Losing weight may never feel easy, but it also never gets easier. Fitbit users ask all the time—is it harder to lose weight as you get older? Is it impossible? Is there anything else you can do? “Yes, it’s definitely more difficult to lose weight as you get older,” says Kim Larson, registered dietitian and spokesperson for the Academy of Nutrition & Dietetics. “There are so many physiological changes as you age, through your 30s, 40s, and 50s. Most people think of middle age and menopause as the big moment, but there’s more to it than that.” To start, here are three major factors.
Canadian researchers report that dieters with the most organochlorines (pollutants from pesticides, which are stored in fat cells) experience a greater than normal dip in metabolism as they lose weight, perhaps because the toxins interfere with the energy-burning process. Other research hints that pesticides can trigger weight gain. Always choose organic when buying peaches, apples, bell peppers, celery, nectarines, strawberries, cherries, lettuce, imported grapes, and pears; non-organic versions tend to have the highest levels of pesticides.
Eat more protein. Sarcopenia, or loss of muscle due to age, has been seen as inevitable, but a great deal of its severity is dictated by diet and exercise. Protein can help! One study found that men and women between ages 70 and 79 who ate the most protein lost 40 percent less lean mass than those who ate the least protein. Muscle burns more calories, increases your insulin sensitivity, and keeps your testosterone production higher so that you can help stave off age-related health conditions, such as metabolic syndrome, diabetes, and loss of libido.
The next time you run, swim, or even walk, ramp up the intensity for 30-second intervals, returning to your normal speed afterward. Using this strategy will help you consume more oxygen and make your cell powerhouses, the mitochondria, work harder to burn energy, explains Mark Hyman, MD, an integrative and functional medicine specialist in private practice in Lenox, Massachusetts, and author of Ultrametabolism: The Simple Plan for Automatic Weight Loss. "You increase the number of mitochondria and how efficiently they burn throughout the day," he explains.This way, you can exercise for less time than it takes to plod along at the same pace and still get great results. female fat loss over 40 forget long cardio workout
Modern Family’s Julie Bowen is one of the hottest, most hilarious and greatest TV mums of all time. Don’t argue, we’re right. We have a major woman crush on Claire Dunphy, and of course, Julie herself. She has been nominated for a massive six Emmys for Outstanding Supporting Actress in a Comedy Series and won the award twice. Julie has also appeared in Boston Legal, Ed and Lost. The 48-year-old is also a mother of three, on and off the camera.
Sorry Starbucks frequenters, but that daily skinny vanilla latte may be the reason your skinny jeans aren’t slipping on comfortably. Sbux’s sugar-free vanilla syrup that it pumps into skinny lattes is sweetened with sucralose, an artificial sugar that has been found to increase the risk of developing tissue inflammation by disrupting the gut microbiota, a study in Frontiers in Physiology journal discovered, adding that this chronic inflammation can cause obesity and diabetes.
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If there’s one supplement most Americans should be taking, it’s vitamin D. It’s essential for preserving metabolism-revving muscle tissue, but researchers estimate that a measly 20 percent of Americans take in enough via their diet. While you can nail 90 percent of your recommended daily value (400 IU) in a 3.5-ounce serving of salmon, popping a daily supplement is pretty convenient. Other good dietary sources: tuna, fortified milk and cereal, and eggs. Weight Loss Tips for Women Over 40 and 50 - Learn How to FIX Your Metabolism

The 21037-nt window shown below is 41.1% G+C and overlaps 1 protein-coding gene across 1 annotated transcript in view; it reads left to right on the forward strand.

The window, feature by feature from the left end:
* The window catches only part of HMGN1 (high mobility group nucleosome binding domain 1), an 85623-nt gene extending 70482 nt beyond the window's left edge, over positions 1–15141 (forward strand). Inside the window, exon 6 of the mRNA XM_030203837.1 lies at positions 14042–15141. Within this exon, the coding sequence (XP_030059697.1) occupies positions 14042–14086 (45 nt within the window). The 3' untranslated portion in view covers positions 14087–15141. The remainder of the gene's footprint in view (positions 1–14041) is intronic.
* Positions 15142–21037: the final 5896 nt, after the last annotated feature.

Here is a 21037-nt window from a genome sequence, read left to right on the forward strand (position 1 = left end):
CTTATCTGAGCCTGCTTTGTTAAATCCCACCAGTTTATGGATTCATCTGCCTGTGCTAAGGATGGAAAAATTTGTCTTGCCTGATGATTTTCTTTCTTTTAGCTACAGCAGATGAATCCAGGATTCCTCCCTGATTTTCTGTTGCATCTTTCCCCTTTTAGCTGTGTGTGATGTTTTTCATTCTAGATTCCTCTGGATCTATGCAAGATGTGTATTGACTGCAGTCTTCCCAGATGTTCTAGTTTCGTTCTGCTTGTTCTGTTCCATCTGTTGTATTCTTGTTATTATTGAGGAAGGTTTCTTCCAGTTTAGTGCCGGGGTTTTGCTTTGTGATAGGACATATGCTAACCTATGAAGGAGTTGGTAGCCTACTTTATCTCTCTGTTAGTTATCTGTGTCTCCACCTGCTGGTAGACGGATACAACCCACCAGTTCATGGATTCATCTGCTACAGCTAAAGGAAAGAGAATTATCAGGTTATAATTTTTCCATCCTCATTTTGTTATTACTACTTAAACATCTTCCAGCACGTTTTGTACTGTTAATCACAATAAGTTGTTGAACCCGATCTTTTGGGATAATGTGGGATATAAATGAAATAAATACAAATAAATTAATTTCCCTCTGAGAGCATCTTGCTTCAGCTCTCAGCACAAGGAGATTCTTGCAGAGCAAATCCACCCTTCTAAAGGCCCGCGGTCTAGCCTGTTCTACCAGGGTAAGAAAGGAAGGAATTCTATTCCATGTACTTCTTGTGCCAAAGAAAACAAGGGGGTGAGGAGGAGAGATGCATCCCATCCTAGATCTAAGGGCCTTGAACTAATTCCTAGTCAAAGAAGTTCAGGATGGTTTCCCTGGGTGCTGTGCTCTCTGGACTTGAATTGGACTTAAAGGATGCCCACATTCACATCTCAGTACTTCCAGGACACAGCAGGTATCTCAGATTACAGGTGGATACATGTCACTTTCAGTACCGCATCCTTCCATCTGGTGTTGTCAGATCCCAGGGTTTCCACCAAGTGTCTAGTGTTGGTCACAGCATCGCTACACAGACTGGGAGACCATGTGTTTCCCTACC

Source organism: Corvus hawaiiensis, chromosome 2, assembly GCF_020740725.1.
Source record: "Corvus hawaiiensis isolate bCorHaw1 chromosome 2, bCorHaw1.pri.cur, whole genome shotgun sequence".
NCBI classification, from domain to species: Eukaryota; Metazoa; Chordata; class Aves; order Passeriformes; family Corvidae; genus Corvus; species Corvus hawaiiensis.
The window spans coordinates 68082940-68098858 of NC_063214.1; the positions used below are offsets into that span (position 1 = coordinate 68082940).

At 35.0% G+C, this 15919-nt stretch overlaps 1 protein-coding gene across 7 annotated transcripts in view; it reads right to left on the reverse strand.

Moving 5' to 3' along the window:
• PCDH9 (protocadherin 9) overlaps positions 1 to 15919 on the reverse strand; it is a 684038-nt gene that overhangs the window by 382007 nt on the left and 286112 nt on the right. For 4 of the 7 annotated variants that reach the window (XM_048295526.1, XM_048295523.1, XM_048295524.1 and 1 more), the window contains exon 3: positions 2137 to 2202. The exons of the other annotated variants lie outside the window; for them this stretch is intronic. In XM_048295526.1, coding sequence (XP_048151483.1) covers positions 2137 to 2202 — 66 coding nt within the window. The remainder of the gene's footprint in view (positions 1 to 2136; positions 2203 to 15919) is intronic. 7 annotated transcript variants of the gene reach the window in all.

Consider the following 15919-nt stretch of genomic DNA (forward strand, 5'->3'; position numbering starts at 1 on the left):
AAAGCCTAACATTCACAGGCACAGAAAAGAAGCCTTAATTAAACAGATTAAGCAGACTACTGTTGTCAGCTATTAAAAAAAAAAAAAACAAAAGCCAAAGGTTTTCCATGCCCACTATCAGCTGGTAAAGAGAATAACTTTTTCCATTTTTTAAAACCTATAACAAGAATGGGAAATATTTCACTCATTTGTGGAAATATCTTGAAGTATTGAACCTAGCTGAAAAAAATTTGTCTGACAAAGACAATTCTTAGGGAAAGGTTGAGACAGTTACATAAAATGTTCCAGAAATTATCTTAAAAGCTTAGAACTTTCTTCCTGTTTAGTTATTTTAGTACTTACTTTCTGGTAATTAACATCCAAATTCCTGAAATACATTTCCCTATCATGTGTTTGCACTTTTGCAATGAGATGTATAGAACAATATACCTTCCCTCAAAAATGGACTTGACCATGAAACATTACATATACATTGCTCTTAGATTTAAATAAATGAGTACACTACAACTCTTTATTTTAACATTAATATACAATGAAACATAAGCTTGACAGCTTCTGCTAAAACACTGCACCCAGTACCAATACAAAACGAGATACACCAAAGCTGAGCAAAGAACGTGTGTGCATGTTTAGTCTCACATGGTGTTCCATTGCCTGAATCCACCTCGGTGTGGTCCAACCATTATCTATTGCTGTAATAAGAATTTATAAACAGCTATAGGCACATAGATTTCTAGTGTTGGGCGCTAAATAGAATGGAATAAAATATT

Beyoncé is reportedly a fan of the Master Cleanse diet, also sometimes referred to (appropriately in this case) as the Lemonade diet. The Master Cleanse is essentially an all-liquid diet that at its core basically consists of lemonade, salt water, and a laxative herbal tea. If it sounds too good to be true, that's likely because it is. Proponents of the diet claim that it's a panacea for all that ails you; you'll lose weight, feel energetic, and lose your cravings for unhealthy food.
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After starting Pilates exercises, many people report improvements in flexibility, circulation, posture and core strength, as well as less back, neck and joint pain. Pilates, explains Santoro, has similar benefits to yoga, though the exercises are faster paced and have a greater resistance component, which is great for toning those metabolism-boosting muscles. “You’re moving through and pulling your own body weight on the Pilates reformer machines,” he says, adding that you’ll burn more calories than in a regular yoga session.
The truth: The diet is based on the misleading idea that you can change your blood pH with food. While the pH of the stomach is acidic, the blood is slightly alkaline, something the food you eat can't change. Still, one positive part of the diet is that it advocates eating more fruits and veggies, something most dietitians agree we should all be doing.
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It isn’t so much the metabolism slowing in my 50’s as it is the bad habits associated with youth. A box of Mac and Cheese was not a bad choice when competitive and highly active, I needed the carbs. But the mindset that a full box is a single sized serving remains despite the slow down in activity and metabolism. That’s where the real challenge lies. Too many years of eating rabbit food only after it was processed into a rabbit (or steer preferrably) with potato or corn as the only acceptable vegetable.